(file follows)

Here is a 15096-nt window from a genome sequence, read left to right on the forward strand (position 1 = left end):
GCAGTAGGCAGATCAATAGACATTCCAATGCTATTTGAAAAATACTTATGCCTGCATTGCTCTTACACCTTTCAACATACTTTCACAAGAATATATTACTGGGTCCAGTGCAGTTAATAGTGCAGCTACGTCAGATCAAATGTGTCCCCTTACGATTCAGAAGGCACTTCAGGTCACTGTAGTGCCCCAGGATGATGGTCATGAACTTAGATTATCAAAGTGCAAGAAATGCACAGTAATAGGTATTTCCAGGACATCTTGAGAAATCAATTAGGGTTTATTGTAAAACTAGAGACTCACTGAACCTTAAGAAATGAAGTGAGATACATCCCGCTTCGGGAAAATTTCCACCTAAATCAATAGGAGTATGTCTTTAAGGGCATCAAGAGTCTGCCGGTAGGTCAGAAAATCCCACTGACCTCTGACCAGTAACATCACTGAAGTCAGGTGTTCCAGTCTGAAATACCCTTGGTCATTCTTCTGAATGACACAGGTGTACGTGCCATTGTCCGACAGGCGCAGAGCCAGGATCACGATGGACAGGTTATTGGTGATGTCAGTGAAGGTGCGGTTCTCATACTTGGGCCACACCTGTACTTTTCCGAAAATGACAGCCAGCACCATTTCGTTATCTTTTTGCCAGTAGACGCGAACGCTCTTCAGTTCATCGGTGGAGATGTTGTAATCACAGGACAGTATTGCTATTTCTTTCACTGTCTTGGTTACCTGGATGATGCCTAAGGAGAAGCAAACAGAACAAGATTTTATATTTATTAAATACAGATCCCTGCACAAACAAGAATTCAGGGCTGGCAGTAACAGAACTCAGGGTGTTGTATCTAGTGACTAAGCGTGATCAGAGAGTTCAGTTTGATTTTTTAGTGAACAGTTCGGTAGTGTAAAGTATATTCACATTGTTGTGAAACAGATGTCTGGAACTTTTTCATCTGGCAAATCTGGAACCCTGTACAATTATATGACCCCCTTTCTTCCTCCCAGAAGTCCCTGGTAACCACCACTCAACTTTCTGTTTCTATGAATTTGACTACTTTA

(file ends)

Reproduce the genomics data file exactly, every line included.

Here is a 15096-nt window from a genome sequence, read left to right on the forward strand (position 1 = left end):
GCAGTAGGCAGATCAATAGACATTCCAATGCTATTTGAAAAATACTTATGCCTGCATTGCTCTTACACCTTTCAACATACTTTCACAAGAATATATTACTGGGTCCAGTGCAGTTAATAGTGCAGCTACGTCAGATCAAATGTGTCCCCTTACGATTCAGAAGGCACTTCAGGTCACTGTAGTGCCCCAGGATGATGGTCATGAACTTAGATTATCAAAGTGCAAGAAATGCACAGTAATAGGTATTTCCAGGACATCTTGAGAAATCAATTAGGGTTTATTGTAAAACTAGAGACTCACTGAACCTTAAGAAATGAAGTGAGATACATCCCGCTTCGGGAAAATTTCCACCTAAATCAATAGGAGTATGTCTTTAAGGGCATCAAGAGTCTGCCGGTAGGTCAGAAAATCCCACTGACCTCTGACCAGTAACATCACTGAAGTCAGGTGTTCCAGTCTGAAATACCCTTGGTCATTCTTCTGAATGACACAGGTGTACGTGCCATTGTCCGACAGGCGCAGAGCCAGGATCACGATGGACAGGTTATTGGTGATGTCAGTGAAGGTGCGGTTCTCATACTTGGGCCACACCTGTACTTTTCCGAAAATGACAGCCAGCACCATTTCGTTATCTTTTTGCCAGTAGACGCGAACGCTCTTCAGTTCATCGGTGGAGATGTTGTAATCACAGGACAGTATTGCTATTTCTTTCACTGTCTTGGTTACCTGGATGATGCCTAAGGAGAAGCAAACAGAACAAGATTTTATATTTATTAAATACAGATCCCTGCACAAACAAGAATTCAGGGCTGGCAGTAACAGAACTCAGGGTGTTGTATCTAGTGACTAAGCGTGATCAGAGAGTTCAGTTTGATTTTTTAGTGAACAGTTCGGTAGTGTAAAGTATATTCACATTGTTGTGAAACAGATGTCTGGAACTTTTTCATCTGGCAAATCTGGAACCCTGTACAATTATATGACCCCCTTTCTTCCTCCCAGAAGTCCCTGGTAACCACCACTCAACTTTCTGTTTCTATGAATTTGACTACTTTA